Scottish Borders agrees Conservative/independent coalition
The Conservatives won 15 seats last week, with the SNP on nine, eight independents and two Liberal Democrats
Scottish Borders Council headquarters: Picture credit - Scottish Borders Council
A new independent/Conservative coalition administration has been agreed at Scottish Borders Council.
The Conservatives won 15 seats last week, with the SNP on nine, eight independents and two Liberal Democrats.
The council’s previous administration was an SNP/Lib Dem/independent alliance.
The move is subject to formal approval by the council next week.
Michelle Ballantyne, leader of the Scottish Borders Conservative group, said: “I am delighted that we have reached an agreement with our independent colleagues on Scottish Borders Council to form the proposed administration.
“We have worked hard to ensure that our administration will use the skills of its members to deliver the best services for the people of the Borders.
“At last week’s local elections, the Scottish Borders voted for change and the new administration will bring a fresh approach to providing that change. We have a lot of new members and we are not going to be afraid to use their skills from the outset.”
Sandy Aitchison, leader of the independent members, added: “All of us in the new administration are keen to make the most of the new opportunities and energy of the council.”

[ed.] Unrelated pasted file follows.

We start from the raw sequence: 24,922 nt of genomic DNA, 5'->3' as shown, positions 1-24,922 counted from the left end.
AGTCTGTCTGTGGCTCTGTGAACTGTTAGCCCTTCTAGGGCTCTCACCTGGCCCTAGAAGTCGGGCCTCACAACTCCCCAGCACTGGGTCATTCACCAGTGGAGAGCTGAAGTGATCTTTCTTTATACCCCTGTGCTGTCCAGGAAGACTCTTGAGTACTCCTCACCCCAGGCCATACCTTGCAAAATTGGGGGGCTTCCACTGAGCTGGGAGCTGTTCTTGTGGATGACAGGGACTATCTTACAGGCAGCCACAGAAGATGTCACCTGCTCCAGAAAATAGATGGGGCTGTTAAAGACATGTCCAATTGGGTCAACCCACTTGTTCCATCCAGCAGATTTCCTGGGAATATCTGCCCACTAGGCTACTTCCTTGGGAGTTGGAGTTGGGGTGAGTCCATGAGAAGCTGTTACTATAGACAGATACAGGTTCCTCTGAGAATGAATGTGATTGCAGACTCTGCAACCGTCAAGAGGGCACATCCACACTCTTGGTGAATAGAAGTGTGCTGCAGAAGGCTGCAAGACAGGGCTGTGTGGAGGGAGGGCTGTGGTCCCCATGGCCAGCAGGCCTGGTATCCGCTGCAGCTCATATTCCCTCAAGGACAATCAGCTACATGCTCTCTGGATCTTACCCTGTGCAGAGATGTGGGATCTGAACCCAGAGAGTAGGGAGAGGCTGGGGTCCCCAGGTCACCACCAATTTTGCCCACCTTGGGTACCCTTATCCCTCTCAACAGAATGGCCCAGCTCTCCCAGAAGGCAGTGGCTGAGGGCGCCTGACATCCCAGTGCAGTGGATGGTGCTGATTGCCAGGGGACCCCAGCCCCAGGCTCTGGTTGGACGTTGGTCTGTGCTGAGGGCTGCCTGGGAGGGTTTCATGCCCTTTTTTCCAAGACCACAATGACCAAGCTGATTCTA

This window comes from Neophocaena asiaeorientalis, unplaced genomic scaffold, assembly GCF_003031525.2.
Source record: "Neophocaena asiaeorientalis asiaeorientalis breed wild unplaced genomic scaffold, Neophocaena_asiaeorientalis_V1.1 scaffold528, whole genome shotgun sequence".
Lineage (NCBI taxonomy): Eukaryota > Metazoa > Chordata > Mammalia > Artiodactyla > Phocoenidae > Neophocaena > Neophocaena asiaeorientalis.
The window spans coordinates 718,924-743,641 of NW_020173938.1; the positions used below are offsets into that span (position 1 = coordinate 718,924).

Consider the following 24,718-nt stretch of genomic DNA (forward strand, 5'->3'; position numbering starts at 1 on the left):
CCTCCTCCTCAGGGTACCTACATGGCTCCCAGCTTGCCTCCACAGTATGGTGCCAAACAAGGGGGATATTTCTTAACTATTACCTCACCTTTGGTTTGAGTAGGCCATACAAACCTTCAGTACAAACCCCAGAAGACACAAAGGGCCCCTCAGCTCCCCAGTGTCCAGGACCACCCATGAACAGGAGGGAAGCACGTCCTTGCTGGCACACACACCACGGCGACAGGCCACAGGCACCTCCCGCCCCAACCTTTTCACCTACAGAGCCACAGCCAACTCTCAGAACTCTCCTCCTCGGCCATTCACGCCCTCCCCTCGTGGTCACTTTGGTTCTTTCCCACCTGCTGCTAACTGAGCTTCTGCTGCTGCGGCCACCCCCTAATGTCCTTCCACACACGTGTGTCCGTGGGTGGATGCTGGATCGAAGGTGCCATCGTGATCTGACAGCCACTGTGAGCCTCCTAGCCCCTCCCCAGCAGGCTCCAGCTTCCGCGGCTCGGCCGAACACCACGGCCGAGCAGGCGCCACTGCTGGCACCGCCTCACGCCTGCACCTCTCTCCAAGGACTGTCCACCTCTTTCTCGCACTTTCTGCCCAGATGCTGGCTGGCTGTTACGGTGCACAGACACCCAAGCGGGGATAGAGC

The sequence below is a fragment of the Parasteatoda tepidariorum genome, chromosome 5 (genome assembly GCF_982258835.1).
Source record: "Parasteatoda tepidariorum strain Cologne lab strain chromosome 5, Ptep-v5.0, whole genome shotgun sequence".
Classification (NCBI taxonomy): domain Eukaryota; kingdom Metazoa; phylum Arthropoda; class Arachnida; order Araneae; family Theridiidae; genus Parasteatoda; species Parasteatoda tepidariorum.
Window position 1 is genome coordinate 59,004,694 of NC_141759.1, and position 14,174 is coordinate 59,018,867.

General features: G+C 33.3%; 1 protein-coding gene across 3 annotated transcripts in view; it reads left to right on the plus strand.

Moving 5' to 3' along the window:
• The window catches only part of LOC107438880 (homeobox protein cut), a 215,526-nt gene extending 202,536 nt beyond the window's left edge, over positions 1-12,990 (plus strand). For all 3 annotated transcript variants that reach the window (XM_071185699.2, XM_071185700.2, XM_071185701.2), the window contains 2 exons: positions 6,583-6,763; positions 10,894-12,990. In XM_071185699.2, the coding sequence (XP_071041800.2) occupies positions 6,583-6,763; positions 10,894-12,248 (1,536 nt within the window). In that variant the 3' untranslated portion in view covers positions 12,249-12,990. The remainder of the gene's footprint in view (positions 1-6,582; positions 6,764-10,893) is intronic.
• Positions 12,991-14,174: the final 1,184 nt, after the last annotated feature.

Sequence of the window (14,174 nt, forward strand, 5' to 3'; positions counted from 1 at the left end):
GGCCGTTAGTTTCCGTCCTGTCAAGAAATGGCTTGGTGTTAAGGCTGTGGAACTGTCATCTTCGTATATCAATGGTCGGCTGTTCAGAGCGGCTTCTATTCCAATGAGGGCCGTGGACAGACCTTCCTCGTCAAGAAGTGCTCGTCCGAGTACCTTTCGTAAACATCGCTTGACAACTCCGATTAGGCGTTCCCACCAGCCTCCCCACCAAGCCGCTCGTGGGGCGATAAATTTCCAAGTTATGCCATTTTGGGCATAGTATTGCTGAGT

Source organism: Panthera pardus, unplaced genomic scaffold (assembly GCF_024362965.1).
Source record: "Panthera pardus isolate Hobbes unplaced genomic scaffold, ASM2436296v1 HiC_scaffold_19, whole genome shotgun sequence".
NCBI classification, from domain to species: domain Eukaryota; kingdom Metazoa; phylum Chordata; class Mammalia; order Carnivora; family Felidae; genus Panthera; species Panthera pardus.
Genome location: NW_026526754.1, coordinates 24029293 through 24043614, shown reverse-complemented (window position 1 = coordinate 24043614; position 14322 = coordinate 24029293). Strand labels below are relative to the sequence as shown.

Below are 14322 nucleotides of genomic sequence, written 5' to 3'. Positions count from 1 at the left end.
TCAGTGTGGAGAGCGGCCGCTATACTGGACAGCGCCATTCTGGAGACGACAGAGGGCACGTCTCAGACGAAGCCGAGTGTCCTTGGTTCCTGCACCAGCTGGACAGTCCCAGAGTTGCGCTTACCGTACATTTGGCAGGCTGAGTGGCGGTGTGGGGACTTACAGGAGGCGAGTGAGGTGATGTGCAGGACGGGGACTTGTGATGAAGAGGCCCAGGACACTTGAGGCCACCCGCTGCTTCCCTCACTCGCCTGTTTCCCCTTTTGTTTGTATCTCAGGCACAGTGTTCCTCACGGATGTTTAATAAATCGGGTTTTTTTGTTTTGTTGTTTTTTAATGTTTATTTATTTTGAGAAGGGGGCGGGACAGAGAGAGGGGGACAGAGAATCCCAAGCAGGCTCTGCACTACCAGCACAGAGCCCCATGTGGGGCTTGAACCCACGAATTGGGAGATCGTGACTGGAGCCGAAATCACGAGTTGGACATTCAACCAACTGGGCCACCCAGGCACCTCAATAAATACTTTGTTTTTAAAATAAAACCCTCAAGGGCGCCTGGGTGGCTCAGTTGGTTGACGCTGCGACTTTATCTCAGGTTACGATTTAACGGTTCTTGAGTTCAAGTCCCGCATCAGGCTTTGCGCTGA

Newly elected Conservative councillor Shona Haslam is set to become council leader while Ballantyne moves to become a list MSP in Holyrood, replacing Rachael Hamilton who is standing as a candidate in the Ettrick, Roxburgh and Berwickshire by-election.
Ballantyne has yet to decide if she will remain a councillor.
Former leader and independent councillor David Parker will become council convener, with responsibility for health.
Under the plans, the LEZ will only cover 20 per cent of buses and will not include cameras to catch offenders
Sarah Gadsden will succeed Colin Mair, who retires at the end of this month
Long-term action that extends beyond the oscillation from left to right requires a dialogue with people we wouldn’t normally align with politically
How the Conservative Party can build on its gains to present an alternative Scottish Government